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First Vaping Hospitalization Reported in Canada 

FILE - Flavored vaping solutions are shown at a vape and smoke shop, Sept. 16, 2019, in New York. New York and Canadian officials are weighing bans on certain e-cigarette flavors.

Canada reported its first hospitalization for severe respiratory illness linked to vaping Wednesday, following an outbreak in the U.S. that has killed seven people and sickened hundreds.

The Middlesex-London Health Unit said in a statement that "a youth has been diagnosed with severe respiratory illness that has been linked to the individual's use of vaping products."

Medic Christopher Mackie told a news conference that the London, Ontario, high school student, who vaped daily, was admitted to a local hospital intensive care unit but has since recovered.

"As far as we're aware, this is the first case of vaping-related illness that's been reported in Canada," he said.

E-cigarettes have been available in the U.S. and Canada since 2006 and are sometimes used to aid in quitting smoking traditional tobacco products such as cigarettes.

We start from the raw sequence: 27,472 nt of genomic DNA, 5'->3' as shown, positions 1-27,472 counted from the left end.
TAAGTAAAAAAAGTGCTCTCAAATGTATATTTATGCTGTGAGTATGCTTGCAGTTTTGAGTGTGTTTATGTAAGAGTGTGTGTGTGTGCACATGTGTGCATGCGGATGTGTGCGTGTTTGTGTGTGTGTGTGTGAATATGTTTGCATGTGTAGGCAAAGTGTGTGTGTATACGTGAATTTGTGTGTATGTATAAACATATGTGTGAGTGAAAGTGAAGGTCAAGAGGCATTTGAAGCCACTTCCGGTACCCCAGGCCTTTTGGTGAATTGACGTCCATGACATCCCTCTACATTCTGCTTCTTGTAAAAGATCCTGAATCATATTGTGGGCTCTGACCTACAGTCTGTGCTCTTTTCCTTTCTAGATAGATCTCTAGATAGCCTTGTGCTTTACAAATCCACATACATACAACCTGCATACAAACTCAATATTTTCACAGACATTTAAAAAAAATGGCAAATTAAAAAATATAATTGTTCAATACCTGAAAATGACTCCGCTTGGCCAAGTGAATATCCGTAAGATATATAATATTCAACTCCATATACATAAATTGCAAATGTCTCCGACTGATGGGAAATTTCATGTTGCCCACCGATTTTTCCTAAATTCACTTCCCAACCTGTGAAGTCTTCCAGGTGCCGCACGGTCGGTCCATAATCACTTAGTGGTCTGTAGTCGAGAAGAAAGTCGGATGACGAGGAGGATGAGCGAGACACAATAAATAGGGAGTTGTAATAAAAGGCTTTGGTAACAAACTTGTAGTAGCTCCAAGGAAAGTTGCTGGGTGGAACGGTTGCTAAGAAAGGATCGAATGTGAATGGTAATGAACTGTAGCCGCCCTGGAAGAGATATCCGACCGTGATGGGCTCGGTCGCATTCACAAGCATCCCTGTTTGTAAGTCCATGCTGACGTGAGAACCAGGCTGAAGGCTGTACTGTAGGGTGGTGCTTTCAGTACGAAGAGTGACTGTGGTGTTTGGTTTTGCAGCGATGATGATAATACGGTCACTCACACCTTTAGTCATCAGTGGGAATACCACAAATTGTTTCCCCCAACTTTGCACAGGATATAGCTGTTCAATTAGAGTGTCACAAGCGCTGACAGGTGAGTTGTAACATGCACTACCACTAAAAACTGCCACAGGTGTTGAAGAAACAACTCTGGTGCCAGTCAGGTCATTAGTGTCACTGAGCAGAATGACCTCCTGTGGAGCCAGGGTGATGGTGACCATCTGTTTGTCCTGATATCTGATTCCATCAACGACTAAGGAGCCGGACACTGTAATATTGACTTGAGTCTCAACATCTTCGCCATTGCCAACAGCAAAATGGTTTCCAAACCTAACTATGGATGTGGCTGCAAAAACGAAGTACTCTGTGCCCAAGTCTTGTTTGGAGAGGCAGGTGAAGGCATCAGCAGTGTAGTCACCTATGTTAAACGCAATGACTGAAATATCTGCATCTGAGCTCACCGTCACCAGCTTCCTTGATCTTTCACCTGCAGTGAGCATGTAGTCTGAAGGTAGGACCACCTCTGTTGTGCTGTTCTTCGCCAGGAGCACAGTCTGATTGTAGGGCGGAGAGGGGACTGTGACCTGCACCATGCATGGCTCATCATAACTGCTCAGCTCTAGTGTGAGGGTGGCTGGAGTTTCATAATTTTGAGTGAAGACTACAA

Despite a ban in Canada on selling vaping products to youths, adolescents’ use of them has skyrocketed in recent years.

More restrictions weighed

Health Minister Ginette Petitpas-Taylor said the Canadian government was looking at further banning of vaping advertising and certain flavors that may be appealing to young people.

"At the end of the day, my number one priority is protecting our youth," she said. "We want to make sure that the regulations in place will be protecting our youth and making sure these products are not appealing to youth in any way."

The U.S. Centers for Disease Control and Prevention (CDC) said recently that there were more than 450 possible cases of pulmonary illness associated with vaping in the U.S.

The CDC and Health Canada have cautioned against vaping as officials investigate the precise cause of the deaths. No single substance has been found to be present in all the laboratory samples being examined.